Directed by: Taylor Sheridan | 111 minutes | crime, drama, thriller | Actors: Elizabeth Olsen, Jeremy Renner, Kelsey Asbille, Julia Jones, Teo Briones, Apesanahkwat, Graham Greene, Tantoo Cardinal, Eric Lange, Gil Birmingham, Althea Sam, Tokala Clifford, Martin Sensmeier, Tyler Laracca, Shayne J. Cullen, Austin R Grant, Ian Bohen, Hugh Dillon, Matthew Del Negro, James Jordan
If you disappear without a trace one day and are later found lifeless, you better be female, young and white. Anyone who does not fit into that box is given less priority by the investigative units. At least, it is in the United States. Writer and director Taylor Sheridan was shocked when, during the filming of ‘Wind River’ (2017), some leaders of the Shoshone Indian tribe told him that at the time, in a population of just 6,000 people, there were 12 unsolved murders of young women in the reserve. The tribes had been deprived of the right to arrest and bring to justice non-Native American criminals in the late 1970s, even if their criminal activities had taken place in an Indian reservation. If both victim and perpetrator are from outside the tribe, the arrest may only be made by a county or state officer, and if the victim is Indian but the perpetrator is not, only a federally certified agent may make the arrest. If the opposite is the case, a sheriff from the tribe may make the arrest, but the case must still go through the federal court. Because of so many snags, it is impossible for the Native Americans to get the right people under lock and key. Many criminals get away with their crimes as a result. It is high time for Sheridan to draw attention to this twisted situation.
From the first scene of “Wind River” we are right on the edge of our seats: in a poverty-stricken reserve in icy Wyoming, we see a young girl running across the snow plains. Who is she running from? Not much later, Cory Lambert (Jeremy Renner), who as an employee of the organization is engaged in controlling and conserving nature and is in search of the big cats who are after the cattle, discovers the lifeless body of the girl. She – eighteen-year-old Nathalie Hansen (Kelsey Chow) – turns out to have been raped and murdered. It is not long before local authorities intervene. The FBI, in the person of Jane Banner (Elizabeth Olsen), comes to Wyoming in a fat car from Las Vegas to investigate. She is like a fish out of water in the inhospitable snow landscape and has no idea how to communicate with the locals. Luckily, Cory is there to help her. For even though they differ from each other as day and night, they are still doomed to each other to bring this matter to a successful conclusion. The murdered girl’s parents (Gil Birmingham and Tantoo Cardinal) have no idea who could be behind their daughter’s murder. Nathalie’s brother Chip (Martin Sensmeier) turns out not to be such a sweetheart; addicted to drugs, he is the leader of a gang that scares the reservation. He could be leading Cory and Jane to the right culprit …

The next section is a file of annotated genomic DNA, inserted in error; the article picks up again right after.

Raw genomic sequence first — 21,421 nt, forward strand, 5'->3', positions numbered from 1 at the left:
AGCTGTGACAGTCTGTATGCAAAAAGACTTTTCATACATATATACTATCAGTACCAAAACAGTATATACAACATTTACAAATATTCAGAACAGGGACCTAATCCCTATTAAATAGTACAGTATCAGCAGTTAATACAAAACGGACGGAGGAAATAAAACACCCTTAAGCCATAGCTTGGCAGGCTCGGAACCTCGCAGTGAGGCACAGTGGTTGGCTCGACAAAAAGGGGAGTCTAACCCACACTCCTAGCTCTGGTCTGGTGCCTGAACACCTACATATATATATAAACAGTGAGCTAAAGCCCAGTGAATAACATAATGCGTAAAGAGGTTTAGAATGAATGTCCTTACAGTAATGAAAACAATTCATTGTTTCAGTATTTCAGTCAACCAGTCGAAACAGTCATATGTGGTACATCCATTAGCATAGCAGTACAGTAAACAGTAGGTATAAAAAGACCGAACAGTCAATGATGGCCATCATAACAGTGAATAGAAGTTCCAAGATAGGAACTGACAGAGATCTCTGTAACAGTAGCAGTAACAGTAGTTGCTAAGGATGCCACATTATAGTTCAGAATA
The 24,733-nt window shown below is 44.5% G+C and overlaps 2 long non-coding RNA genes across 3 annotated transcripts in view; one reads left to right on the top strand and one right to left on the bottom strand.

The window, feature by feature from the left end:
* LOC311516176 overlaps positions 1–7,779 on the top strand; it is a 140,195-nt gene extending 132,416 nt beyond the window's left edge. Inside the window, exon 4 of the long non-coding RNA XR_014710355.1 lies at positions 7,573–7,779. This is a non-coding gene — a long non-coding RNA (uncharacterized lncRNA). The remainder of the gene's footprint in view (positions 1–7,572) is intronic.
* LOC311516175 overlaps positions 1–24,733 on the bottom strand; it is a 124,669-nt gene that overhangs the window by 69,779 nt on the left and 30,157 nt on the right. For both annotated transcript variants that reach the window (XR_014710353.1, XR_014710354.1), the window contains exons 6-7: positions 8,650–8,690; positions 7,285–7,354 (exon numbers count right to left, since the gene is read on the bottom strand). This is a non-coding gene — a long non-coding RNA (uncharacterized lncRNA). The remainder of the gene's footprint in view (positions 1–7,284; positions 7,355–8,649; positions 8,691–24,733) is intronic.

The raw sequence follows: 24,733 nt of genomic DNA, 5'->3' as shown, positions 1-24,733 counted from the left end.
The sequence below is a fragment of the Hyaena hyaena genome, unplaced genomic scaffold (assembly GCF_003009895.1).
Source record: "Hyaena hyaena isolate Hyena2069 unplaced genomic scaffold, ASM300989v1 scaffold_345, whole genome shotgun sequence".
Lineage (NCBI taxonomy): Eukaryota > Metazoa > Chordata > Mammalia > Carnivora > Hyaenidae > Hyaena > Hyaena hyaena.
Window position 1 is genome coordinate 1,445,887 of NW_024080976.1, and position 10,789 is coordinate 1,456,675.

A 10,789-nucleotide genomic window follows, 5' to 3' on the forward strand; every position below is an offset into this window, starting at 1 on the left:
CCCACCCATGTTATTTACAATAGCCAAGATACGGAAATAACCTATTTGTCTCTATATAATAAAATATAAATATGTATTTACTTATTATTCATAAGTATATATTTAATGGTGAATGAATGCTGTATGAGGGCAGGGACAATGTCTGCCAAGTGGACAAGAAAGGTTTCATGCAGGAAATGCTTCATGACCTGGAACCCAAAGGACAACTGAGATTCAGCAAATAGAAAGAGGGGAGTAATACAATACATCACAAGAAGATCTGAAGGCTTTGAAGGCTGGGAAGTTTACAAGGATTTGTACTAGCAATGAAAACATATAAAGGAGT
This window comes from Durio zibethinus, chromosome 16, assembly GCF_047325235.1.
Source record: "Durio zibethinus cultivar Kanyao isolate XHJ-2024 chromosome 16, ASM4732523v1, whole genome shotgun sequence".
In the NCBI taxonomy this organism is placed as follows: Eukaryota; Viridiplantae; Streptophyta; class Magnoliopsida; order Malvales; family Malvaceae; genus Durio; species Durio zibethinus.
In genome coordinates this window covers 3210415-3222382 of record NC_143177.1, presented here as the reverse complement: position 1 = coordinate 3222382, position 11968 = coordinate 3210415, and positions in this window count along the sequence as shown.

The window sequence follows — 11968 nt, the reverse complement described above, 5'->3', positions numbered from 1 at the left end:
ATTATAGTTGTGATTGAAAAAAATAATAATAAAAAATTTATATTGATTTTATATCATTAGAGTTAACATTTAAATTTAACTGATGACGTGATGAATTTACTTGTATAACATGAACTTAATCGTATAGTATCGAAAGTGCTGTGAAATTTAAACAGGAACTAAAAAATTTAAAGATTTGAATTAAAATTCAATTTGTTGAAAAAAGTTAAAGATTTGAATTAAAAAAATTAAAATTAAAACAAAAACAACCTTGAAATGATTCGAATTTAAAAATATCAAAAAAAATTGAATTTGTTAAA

Sheridan – originally an actor – is the screenwriter of “Sicario” (2015) and “Hell or High Water” (2016), two films that make up his American Frontier trilogy with “Wind River”; dynamic, modern westerns that do not shy away from vigorous action and violence, but also provide sharp insights into pressing social issues in the US. “Wind River” is only his second film as a director; nevertheless, there is hardly any uncertainty. Sheridan draws his audience directly into the story, especially with the confronting, grueling and harsh conditions under which the Native Americans live, and the few opportunities they have to escape this situation. He also creates interesting characters. So it turns out that Cory, who is outwardly sober and rock-solid and always tries to do the right thing, carries a desperate past. His own daughter once happened to be much the same as Nathalie Hanson, and the two girls were also friends. The aftermath of that terrible event cost him his marriage. Racer is cut out for this role; the heartbreaking scene in which he tells Jane his personal history is particularly impressive. Sheridan is undoubtedly a fan of the work of Sam Peckinpah and Quentin Tarantino, because especially towards the end of “Wind River” he gives more than a nod to both filmmakers and loses sight of his own craft. Although well executed, it is still a small slip in an otherwise flawless script. Sheridan is also on the right track when it comes to directing, although “Wind River” – the only film he directed himself – is the least of his “American Frontier “trilogy (” Sicario “directed by Denis Villeneuve and” Hell or High Water “by David Mackenzie), because the other two are slightly more balanced.
“Wind River” is a fine piece of writing, an exciting mystery with complex characters, dazzling action and also a powerful social undertone. We’ve rarely seen Jeremy Renner look this good and Taylor Sheridan is a man we’ll be watching closely for years to come!